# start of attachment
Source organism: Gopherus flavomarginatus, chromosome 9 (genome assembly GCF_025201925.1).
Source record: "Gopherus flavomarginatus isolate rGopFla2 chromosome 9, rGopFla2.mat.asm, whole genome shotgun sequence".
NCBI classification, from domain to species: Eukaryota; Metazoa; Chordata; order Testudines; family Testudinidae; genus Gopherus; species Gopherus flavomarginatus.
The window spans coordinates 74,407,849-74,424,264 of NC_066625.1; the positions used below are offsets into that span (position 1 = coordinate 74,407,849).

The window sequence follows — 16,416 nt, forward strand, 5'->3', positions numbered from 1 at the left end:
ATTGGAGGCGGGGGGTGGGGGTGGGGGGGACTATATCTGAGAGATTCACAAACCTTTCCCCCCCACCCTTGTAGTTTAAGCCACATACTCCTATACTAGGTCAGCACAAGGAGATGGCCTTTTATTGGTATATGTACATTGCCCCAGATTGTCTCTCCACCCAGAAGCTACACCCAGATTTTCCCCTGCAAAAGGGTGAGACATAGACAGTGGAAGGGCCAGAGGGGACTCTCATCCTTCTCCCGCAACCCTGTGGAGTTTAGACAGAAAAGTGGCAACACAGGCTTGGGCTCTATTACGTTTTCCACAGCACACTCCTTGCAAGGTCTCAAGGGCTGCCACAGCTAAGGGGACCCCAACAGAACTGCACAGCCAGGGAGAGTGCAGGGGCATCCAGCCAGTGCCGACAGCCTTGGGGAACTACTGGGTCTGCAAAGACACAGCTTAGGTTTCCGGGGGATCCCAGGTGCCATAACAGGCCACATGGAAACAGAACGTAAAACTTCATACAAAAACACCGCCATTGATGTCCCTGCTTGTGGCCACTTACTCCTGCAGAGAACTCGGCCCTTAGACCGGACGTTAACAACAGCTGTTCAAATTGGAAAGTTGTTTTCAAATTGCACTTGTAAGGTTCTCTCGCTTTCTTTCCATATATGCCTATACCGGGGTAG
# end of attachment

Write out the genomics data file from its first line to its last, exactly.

Source organism: Gopherus flavomarginatus, chromosome 9 (genome assembly GCF_025201925.1).
Source record: "Gopherus flavomarginatus isolate rGopFla2 chromosome 9, rGopFla2.mat.asm, whole genome shotgun sequence".
NCBI classification, from domain to species: Eukaryota; Metazoa; Chordata; order Testudines; family Testudinidae; genus Gopherus; species Gopherus flavomarginatus.
The window spans coordinates 74,407,849-74,424,264 of NC_066625.1; the positions used below are offsets into that span (position 1 = coordinate 74,407,849).

The window sequence follows — 16,416 nt, forward strand, 5'->3', positions numbered from 1 at the left end:
ATTGGAGGCGGGGGGTGGGGGTGGGGGGGACTATATCTGAGAGATTCACAAACCTTTCCCCCCCACCCTTGTAGTTTAAGCCACATACTCCTATACTAGGTCAGCACAAGGAGATGGCCTTTTATTGGTATATGTACATTGCCCCAGATTGTCTCTCCACCCAGAAGCTACACCCAGATTTTCCCCTGCAAAAGGGTGAGACATAGACAGTGGAAGGGCCAGAGGGGACTCTCATCCTTCTCCCGCAACCCTGTGGAGTTTAGACAGAAAAGTGGCAACACAGGCTTGGGCTCTATTACGTTTTCCACAGCACACTCCTTGCAAGGTCTCAAGGGCTGCCACAGCTAAGGGGACCCCAACAGAACTGCACAGCCAGGGAGAGTGCAGGGGCATCCAGCCAGTGCCGACAGCCTTGGGGAACTACTGGGTCTGCAAAGACACAGCTTAGGTTTCCGGGGGATCCCAGGTGCCATAACAGGCCACATGGAAACAGAACGTAAAACTTCATACAAAAACACCGCCATTGATGTCCCTGCTTGTGGCCACTTACTCCTGCAGAGAACTCGGCCCTTAGACCGGACGTTAACAACAGCTGTTCAAATTGGAAAGTTGTTTTCAAATTGCACTTGTAAGGTTCTCTCGCTTTCTTTCCATATATGCCTATACCGGGGTAG